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Teacher Newsmagazine Volume 20, Number 1, September 2007

Teachers working on call and seniority callout

By Kendra Litke

The duty of a union is to advocate equally for all of its members. The BCTF is working to ensure that all of its members have seniority rights that provide security. There are more than 6,000 teachers working on call who do not have the same degree of seniority as do teachers working on contract.

Why seniority callout?

Objectivity—Seniority is the backbone of any union. TOCs now accumulate seniority. With a teacher-request callout system, individual teachers have the power to decide which of their colleagues will or will not be earning seniority. This is clearly contrary to union principles.

Contract teachers rely upon seniority to supply some degree of fairness in filling vacant positions. Seniority attempts to remove favouritism and nepotism in a process where a teacher’s livelihood is at stake. When a contract teacher expresses a preference for one TOC over another, there is none of the transparency, accountability, and due process for the non-requested TOC that contract teachers have come to expect. Contract teachers rightly demand a seniority-based process for filling vacant positions; so too, do TOCs.

Professionalism—Teachers working on call are hired on the basis of qualifications and experience in the same manner as contract teachers. Research done in 2005 clearly shows that TOCs in BC have the same level of education and experience as contract teachers. For contract teachers to express a preference among TOCs undermines the professionalism of all. For, if TOCs, with equivalent experience and qualifications, can be placed in classroom positions without adequate rationale, why can’t contract teachers be hired and replaced in the same manner?

Ethics—Contract teachers do not have their teaching performance openly ranked or evaluated by their colleagues. The selection of one TOC over another implies that a contract teacher has evaluated the performance of a TOC and either approves or disapproves of their methodology. The practice of selecting one TOC over another raises ethical concerns.

Union solidarity—Under a teacher-request system, TOCs must compete with each other on a daily basis in order to make a living. This actively undermines union solidarity. The teacher-request or preferential system sets up an informal, yet powerful, employer/employee relationship between colleagues. In a local where contract teachers pick "the best" TOCs, and where TOCs are forced to compete with each other to be the chosen, there is no incentive for those TOCs who are successfully competitive and focussed on their own survival to ally themselves with collegues.

Social justice—In order to get work, TOCs are forced to "market" themselves to their peers. The necessity of selling oneself to ones own colleagues undermines the dignity of the individual as well as the profession. Contract teachers expect objective evaluation and fair treatment from their employer. What teachers demand from their employer, teachers should practise themselves.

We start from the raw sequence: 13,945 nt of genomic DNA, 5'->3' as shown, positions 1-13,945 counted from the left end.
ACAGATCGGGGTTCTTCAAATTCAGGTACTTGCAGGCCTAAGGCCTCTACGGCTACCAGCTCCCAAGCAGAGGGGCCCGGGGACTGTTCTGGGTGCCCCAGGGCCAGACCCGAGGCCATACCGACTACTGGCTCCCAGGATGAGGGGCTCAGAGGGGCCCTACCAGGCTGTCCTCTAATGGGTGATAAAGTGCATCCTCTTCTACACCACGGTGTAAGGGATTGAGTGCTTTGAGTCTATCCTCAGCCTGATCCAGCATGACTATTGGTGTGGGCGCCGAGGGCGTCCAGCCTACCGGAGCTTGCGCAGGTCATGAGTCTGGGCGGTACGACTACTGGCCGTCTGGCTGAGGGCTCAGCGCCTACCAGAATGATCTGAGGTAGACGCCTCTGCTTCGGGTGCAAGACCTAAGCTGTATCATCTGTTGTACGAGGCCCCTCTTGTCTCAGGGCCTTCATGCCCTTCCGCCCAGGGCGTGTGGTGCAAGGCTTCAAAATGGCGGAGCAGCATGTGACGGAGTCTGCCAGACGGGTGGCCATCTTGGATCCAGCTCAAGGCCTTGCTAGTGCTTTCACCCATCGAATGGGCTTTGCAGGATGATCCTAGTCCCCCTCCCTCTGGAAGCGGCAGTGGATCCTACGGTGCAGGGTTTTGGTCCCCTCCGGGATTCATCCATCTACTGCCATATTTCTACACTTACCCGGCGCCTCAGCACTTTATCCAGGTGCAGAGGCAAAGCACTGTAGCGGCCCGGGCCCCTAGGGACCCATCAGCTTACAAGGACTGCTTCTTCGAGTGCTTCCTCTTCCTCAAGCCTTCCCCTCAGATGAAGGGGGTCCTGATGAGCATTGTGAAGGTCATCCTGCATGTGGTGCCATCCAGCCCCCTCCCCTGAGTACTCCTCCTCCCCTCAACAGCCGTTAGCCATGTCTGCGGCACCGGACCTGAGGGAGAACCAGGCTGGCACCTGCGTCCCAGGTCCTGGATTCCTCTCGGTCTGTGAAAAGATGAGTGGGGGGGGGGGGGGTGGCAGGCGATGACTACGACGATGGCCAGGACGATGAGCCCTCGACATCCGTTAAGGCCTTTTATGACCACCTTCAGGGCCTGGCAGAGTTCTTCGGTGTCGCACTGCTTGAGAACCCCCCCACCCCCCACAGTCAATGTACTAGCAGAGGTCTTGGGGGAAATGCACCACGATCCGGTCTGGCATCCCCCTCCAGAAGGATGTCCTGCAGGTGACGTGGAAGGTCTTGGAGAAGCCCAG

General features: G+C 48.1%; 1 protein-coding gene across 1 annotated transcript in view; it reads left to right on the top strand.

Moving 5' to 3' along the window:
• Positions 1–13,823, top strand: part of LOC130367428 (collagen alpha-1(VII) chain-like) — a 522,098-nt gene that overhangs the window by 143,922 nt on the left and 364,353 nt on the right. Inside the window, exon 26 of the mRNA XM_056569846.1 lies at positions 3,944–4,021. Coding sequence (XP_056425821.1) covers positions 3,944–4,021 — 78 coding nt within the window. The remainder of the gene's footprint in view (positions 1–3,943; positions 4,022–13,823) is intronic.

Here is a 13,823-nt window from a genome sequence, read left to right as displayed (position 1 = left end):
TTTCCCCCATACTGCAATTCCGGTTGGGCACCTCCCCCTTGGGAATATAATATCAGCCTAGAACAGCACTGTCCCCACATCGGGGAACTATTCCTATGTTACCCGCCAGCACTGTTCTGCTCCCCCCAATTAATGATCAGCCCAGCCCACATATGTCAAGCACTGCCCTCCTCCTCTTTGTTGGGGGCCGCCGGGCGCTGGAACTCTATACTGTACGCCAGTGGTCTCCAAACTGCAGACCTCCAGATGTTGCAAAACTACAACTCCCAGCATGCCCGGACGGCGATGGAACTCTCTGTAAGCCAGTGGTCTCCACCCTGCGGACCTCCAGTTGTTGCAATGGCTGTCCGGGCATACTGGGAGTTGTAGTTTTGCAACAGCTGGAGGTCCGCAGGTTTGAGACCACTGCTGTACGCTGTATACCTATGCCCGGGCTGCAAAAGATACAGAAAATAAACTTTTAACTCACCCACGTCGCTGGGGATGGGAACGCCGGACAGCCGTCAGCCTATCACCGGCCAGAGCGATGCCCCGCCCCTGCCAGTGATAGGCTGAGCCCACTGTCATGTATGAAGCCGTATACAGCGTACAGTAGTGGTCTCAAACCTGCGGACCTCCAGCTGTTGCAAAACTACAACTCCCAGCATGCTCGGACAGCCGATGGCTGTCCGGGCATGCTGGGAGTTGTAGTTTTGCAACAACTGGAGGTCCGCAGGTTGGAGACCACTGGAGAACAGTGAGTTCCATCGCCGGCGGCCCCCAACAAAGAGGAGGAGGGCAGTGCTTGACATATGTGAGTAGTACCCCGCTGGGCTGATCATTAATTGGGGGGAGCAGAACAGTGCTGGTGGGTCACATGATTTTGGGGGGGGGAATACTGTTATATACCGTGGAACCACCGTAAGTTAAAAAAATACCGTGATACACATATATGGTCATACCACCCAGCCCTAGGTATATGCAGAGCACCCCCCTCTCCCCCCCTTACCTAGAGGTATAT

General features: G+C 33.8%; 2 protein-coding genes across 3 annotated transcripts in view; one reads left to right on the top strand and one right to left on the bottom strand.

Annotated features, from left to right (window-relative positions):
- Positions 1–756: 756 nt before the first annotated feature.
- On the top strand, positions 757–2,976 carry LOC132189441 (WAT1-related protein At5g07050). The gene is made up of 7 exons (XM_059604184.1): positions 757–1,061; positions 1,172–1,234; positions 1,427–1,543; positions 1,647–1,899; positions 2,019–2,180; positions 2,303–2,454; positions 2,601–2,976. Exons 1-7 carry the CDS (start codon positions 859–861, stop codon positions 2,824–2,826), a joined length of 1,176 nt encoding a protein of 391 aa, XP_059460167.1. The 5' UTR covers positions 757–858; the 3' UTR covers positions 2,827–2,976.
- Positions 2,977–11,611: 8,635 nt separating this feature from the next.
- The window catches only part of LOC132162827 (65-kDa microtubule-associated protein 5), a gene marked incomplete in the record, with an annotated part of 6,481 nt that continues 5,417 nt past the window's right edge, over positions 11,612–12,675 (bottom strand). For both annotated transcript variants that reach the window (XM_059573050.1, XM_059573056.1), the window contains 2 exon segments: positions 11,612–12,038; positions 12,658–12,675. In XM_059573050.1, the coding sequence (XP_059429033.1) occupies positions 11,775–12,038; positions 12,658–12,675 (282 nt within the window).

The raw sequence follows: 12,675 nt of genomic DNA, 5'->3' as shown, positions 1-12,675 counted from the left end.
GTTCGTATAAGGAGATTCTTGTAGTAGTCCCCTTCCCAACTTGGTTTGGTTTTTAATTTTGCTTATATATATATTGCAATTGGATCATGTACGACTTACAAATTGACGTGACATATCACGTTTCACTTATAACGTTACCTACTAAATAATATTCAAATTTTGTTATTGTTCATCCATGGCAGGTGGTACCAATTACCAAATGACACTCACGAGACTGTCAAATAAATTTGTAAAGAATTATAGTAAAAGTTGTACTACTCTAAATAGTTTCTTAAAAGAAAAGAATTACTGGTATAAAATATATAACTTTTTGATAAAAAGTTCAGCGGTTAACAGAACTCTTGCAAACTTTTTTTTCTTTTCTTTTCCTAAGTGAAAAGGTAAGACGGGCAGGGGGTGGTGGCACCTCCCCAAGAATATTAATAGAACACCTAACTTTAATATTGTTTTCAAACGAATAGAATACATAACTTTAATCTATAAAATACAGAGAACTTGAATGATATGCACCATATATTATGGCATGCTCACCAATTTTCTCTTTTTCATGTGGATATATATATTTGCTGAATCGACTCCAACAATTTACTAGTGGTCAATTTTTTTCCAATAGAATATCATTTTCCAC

Why not a preferential callout system?

Is "teacher-request" callout necessary to provide continuity of service to our students?

Seniority callout does not mean TOCs are assigned regardless of experience and qualifications. As with contract teachers, TOCs fill vacancies according to both seniority and qualifications. TOCs in the classroom must have the necessary qualifications to do the job. A seniority/qualification-based callout system may even result in a more consistent quality of teaching than a teacher-request/preferential callout system as with the latter individual teachers may make a subjective judgment on qualifications that include nepotism and friendship networks.

Continuity of service to students is a responsibility shared by the TOC, the principal, and the contract teacher. It is the responsibility of administration to ensure that all TOCs called into a classroom are qualified to be there. The contract teacher ensures continuity by providing adequate day plans and notes on daily procedures and individual students. TOCs ensure continuity of service by using professional judgment and integrity in following the day plan. Although it may take a little longer for the contract teacher to supply adequate instruction for an unknown TOC, the time spent is a small price to pay for an investment in professionalism.

Numerous days away from a position does not necessarily mean that different TOCs are called. If a teacher is aware of a number of days that they will be absent, all the absences can be booked at the same time to ensure the same TOC. If the contract teacher is consistently absent a part-time assignment should be posted.

Why not an objective rotational callout system?

Although a rotational-callout system may address some of the concerns that arise with a teacher-request system, TOCs still have no assurance of an objective seniority accumulation process.

By extension, if the BCTF accepts that 15% if its members, teachers working on call, are assigned rotationally, so then should contract teachers be re-assigned each month or term.

Kendra Litke is the chair of the BCTF Teacher On Call and Underemployed Teacher Advisory Committee.


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